(Kenneth Clark, b. 1903, was the youngest writer on art to embrace as a matter of course the formal assumptions thad had been new when he was a child, but the 1950s had the beautiful dust jackets).
|A snapshot off the dust jacket of my 1951 favorite Kenneth Clark, of my favorite painter|
A couple of weeks ago, in eMail, a follower of my blogs and I were discussing what Style means to us. I suggested that, besides verbal and mathematical communication, both of which manifestly want specific innate gifts, so that the verbal requirement of Scientific American, for instance, makes for tormenting prose and, similarly, Brian Greene, to name one, is tempted to use inadequate and even misleading kinds of animation, in an effort to make quantum theory and its progeny intelligible to the innately non-mathematical. Since I had to work hard just to pass secondary-school math courses, except for plane geometry, I am grateful, but their efforts just don't work ("slices of bread", indeed!).
But, regarding the mathematical as a language (forget the etymology, lingua), with it and verbal largely excluding each other, don't we have a third language, the aesthetic, by which (this time, mind the etymology rigorously, aisthanomai, covering knowledge by the senses), isn't what we know from music and the visual arts communicated and properly known thereby? In subsequent eMail we agreed that they all required educating, but (it was I who insisted most, remembering my limitations when it came to quadratic equations, for example) we all are innately gifted differently. At the same time as that correspondence occurred, I was working to understand Greek Revival in America, and scouring my bookcases to locate my books from the early paperback generation, the ones that had impressed me then, by Geoffrey Scott, Rudolf Wittkower, and Anthony Blunt, besides Erwin Panofsky. Bernard Berenson could no more be avoided, either, any more than Trinity College and formative Bloomsbury (thank goodness for Leon Edel). Soon I realized that I needed to write this Post before the architectural one and place it in the Opera Nobilia blog rather than the Essays, where I already have posted any number of houses.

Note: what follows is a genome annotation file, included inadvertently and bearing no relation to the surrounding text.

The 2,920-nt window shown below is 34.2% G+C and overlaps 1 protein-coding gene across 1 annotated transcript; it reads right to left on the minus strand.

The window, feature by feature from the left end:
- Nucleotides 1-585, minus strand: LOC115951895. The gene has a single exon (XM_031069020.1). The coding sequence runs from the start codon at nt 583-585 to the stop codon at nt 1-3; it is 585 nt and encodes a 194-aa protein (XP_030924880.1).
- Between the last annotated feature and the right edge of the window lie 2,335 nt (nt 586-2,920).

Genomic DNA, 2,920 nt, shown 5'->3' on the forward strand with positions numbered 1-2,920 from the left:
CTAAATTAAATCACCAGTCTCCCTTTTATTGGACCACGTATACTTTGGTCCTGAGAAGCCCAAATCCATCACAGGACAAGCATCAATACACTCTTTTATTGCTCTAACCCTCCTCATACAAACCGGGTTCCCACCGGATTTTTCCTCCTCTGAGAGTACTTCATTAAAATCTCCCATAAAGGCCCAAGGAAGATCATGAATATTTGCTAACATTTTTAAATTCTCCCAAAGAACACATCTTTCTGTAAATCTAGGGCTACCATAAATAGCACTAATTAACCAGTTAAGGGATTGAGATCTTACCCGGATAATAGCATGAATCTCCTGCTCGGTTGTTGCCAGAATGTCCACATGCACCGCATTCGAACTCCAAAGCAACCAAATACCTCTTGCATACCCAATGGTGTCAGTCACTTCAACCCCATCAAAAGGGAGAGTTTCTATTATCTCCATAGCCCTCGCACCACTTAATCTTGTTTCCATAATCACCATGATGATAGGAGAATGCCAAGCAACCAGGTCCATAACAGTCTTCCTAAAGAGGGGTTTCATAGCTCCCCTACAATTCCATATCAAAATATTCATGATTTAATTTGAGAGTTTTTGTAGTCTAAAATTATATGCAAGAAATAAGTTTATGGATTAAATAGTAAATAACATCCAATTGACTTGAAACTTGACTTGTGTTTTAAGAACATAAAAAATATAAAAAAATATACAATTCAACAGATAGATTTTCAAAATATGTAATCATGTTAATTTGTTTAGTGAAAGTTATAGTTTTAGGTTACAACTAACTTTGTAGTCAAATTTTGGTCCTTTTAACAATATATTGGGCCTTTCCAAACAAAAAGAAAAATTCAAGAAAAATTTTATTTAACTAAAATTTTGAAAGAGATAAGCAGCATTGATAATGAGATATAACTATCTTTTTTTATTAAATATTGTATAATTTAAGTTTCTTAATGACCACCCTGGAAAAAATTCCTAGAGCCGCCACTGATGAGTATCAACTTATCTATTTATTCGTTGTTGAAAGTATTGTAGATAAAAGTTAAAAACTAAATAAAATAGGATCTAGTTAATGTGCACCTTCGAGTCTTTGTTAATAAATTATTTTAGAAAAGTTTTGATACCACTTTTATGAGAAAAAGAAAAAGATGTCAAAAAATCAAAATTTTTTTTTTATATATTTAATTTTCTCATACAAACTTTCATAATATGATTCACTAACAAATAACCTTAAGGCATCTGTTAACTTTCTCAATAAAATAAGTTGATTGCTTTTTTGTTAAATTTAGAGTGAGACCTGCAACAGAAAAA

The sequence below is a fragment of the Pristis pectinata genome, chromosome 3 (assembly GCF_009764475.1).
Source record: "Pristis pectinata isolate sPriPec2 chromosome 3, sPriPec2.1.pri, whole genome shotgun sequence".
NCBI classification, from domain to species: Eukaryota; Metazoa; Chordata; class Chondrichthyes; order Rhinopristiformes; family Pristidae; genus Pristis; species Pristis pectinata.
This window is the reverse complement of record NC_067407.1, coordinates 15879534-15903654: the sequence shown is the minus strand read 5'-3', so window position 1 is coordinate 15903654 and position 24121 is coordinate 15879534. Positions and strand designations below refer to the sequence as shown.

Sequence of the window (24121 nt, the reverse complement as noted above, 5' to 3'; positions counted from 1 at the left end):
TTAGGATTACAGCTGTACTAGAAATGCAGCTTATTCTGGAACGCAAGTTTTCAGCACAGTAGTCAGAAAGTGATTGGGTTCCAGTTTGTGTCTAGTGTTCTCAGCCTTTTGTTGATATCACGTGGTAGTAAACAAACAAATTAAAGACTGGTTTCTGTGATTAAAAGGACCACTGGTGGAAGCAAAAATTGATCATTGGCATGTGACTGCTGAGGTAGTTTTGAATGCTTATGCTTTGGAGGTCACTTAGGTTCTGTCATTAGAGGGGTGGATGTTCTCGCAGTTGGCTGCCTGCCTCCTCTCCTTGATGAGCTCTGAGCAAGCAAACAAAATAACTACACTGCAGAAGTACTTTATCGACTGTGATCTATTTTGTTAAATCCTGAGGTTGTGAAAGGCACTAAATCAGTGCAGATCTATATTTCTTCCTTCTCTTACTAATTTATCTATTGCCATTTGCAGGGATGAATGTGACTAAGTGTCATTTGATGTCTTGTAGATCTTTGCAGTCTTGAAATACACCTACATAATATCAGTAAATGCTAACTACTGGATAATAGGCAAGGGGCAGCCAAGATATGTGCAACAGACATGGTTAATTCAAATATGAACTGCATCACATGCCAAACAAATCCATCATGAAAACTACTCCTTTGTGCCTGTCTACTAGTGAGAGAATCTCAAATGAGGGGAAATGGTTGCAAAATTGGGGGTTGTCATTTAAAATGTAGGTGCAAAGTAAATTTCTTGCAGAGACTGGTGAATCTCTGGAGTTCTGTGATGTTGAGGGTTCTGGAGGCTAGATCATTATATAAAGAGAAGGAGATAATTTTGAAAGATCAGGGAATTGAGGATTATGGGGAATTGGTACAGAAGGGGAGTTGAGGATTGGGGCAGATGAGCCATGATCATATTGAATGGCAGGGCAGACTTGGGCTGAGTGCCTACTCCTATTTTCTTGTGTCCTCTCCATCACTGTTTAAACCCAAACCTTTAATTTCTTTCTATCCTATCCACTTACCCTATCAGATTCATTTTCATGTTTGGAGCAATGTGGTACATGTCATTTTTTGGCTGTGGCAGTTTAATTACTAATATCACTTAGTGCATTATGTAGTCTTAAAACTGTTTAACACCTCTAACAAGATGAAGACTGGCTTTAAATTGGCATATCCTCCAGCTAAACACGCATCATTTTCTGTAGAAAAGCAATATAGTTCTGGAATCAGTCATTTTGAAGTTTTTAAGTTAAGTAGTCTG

Clive Bell (1881–1964)
It was not only that I had been told, too many times, that I must read Roger Fry, but I'd tried and I detested him, not because he was older (b. 1866) or that I disagreed with everything he said (not everything) but because he ranted, ranted terribly, and argued like a stuntman (in my opinion). But Virginia Woolf mocked Clive Bell, and half a century ago I half believed her, though I knew that Lytton Strachey was to be read for his prose. So, while I was in art school, I picked up the thin cream-and-turquoise Penguin PB of Clive Bell's Civilisation and loved it. In fact, I read him before any of Virginia Woolf. Yet she more than any of the others was the one who kept me from any more of his, and, not least, his early Art (1913 or 1914, depending on the edition). So now Project Gutenberg supplies it in your choice of download formats, free of charge. These data are important, for this is the pre-World War I book, the one (see the footnotes) that shows that Bell had seen only several early Cubist paintings in the second "Post Impressionism" exhibit in London yet even so instantly realized that original cubism, for all its unaccustomed appearance, possessed Significant Form, while the paintings by Cubist followers were as dead as any other derivative works.
Bell had worked closely with Fry on the catalogues for the two "Post Impressionism" exhibits at the Grafton Galleries, and it was he who suggested, faute de mieux on the catalogue the label "Post Impressionist", which has bedeviled us ever since, though the catalogue had to go to the printer, and no one else had thought of a preferable one. More important, just after the second exhibition, he coined the term Significant Form, which caught on immediately, and, as my generation knows, did endure until, I would say, Pop Art and other post-Modern took over. The first two chapters of Art are devoted to Significant Form, as such. Note that I give it uppercase initials but not quotation marks; as a label it is itself significant, whereas "Post Impressionist" is not, and was never meant to be.